The European Union has been urged to step in and help resolve the aerospace trade dispute threatening potentially thousands of jobs in the Belfast factory of planemaker Bombardier.
As the company awaits the second ruling due on Thursday from the US Dept of Commerce prompted by a petition from US giant Boeing, the Irish Small and Medium Enterprise (ISME) Association called on the EU not to “let the British stew in their own juices”, but instead “aggressively oppose” Boeing’s claim against Bombardier.
In the first preliminary ruling last week, the US Department of Commerce imposed a swingeing 220% tariff on the sale of the new CSeries jets to US airline Delta Bombardier’s new C-Series jets following a complaint by Boeing that its Canadian rival had received subsidies from the Canadian and British governments.
The second petition deals with the claim that Bombardier used the subsidies to ‘dump’ the aircraft on the US market at non-competitive prices.
Bombardier is fighting the process claiming - with support from US ailrines - that it has no competitors in the CSeries’ sector.
Nevertheless, the decision threatens not only the deal with Delta but, if carried through in a final judgement due next February from the US International Trade Commission, would effectively block the sale of the CSeries in the US, one of Bombardier largest markets.
Such an outcome, it is feared, could jeopardise the future of the firm and the 4,200 jobs in Belfast, around 1,000 of which revolve around production of the CSeries high-tech composite wings.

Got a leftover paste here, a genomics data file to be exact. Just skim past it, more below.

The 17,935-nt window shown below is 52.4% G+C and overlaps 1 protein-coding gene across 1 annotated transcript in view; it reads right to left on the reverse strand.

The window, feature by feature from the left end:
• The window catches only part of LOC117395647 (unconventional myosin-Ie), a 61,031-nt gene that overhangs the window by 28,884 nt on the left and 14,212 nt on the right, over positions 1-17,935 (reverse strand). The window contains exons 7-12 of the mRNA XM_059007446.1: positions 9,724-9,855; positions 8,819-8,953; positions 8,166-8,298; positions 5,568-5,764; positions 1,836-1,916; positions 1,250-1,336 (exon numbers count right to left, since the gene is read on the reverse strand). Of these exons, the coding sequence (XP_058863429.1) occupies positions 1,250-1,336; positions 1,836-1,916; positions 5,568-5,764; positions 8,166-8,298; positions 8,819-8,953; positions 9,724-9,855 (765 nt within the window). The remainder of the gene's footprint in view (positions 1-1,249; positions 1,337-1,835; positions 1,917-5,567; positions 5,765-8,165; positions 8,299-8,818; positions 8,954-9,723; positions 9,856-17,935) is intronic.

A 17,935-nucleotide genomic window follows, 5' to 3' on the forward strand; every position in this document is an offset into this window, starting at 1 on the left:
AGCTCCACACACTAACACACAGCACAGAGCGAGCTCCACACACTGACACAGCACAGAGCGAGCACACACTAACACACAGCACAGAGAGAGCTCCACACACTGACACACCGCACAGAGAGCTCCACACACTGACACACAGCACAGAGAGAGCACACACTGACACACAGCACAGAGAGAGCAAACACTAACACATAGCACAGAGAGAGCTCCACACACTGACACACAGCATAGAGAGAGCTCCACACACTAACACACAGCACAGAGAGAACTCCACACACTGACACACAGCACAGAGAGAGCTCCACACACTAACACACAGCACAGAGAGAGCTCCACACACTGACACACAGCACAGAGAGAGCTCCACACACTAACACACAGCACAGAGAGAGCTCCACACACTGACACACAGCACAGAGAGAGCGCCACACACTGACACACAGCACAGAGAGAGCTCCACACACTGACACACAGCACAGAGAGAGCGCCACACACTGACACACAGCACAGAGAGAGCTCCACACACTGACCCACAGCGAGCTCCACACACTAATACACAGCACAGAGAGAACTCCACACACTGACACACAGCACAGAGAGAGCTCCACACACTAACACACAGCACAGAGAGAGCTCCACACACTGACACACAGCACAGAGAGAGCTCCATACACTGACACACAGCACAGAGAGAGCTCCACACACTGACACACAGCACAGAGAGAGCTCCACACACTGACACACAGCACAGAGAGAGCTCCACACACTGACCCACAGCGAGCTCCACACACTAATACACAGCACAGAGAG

ISME said the European Union “must act to ensure that jobs across the European Union, whether they be in Ireland, the United Kingdom or any other European state are protected”.
The body added: “ISME recognises that there might be a temptation to let the British stew in their own juices for a while as the Brexit train wreck slowly piles up.
“It would be folly for the EU to give in to that temptation.”
ISME CEO Neil McDonnell warned the EU not to wait until the US trade commission rules before intervening.
“(The EU) should signal right now that it will unconditionally, unequivocally and aggressively oppose protectionist measures by the US with tariffs of like effect,” he said.
“This is the right fight to pick, with the right bully, at the right time. We need the US to understand this isn’t a problem it can tweet its way out of.”
Earlier on Wednesday, Minister for Foreign Affairs Simon Coveney said he would raise concerns over the potential impact the Bombardier-Boeing trade dispute could have on Northern Ireland’s peace process when he met US commerce secretary Wilbur Ross in Washington.
Speaking beforehand, Mr Coveney said he would be outlining to Mr Ross “the Irish Government’s concern as to the potentially serious implications of a negative ruling for the Bombardier workforce in Belfast and for wider economic stability in Northern Ireland which is an essential support to the peace process”.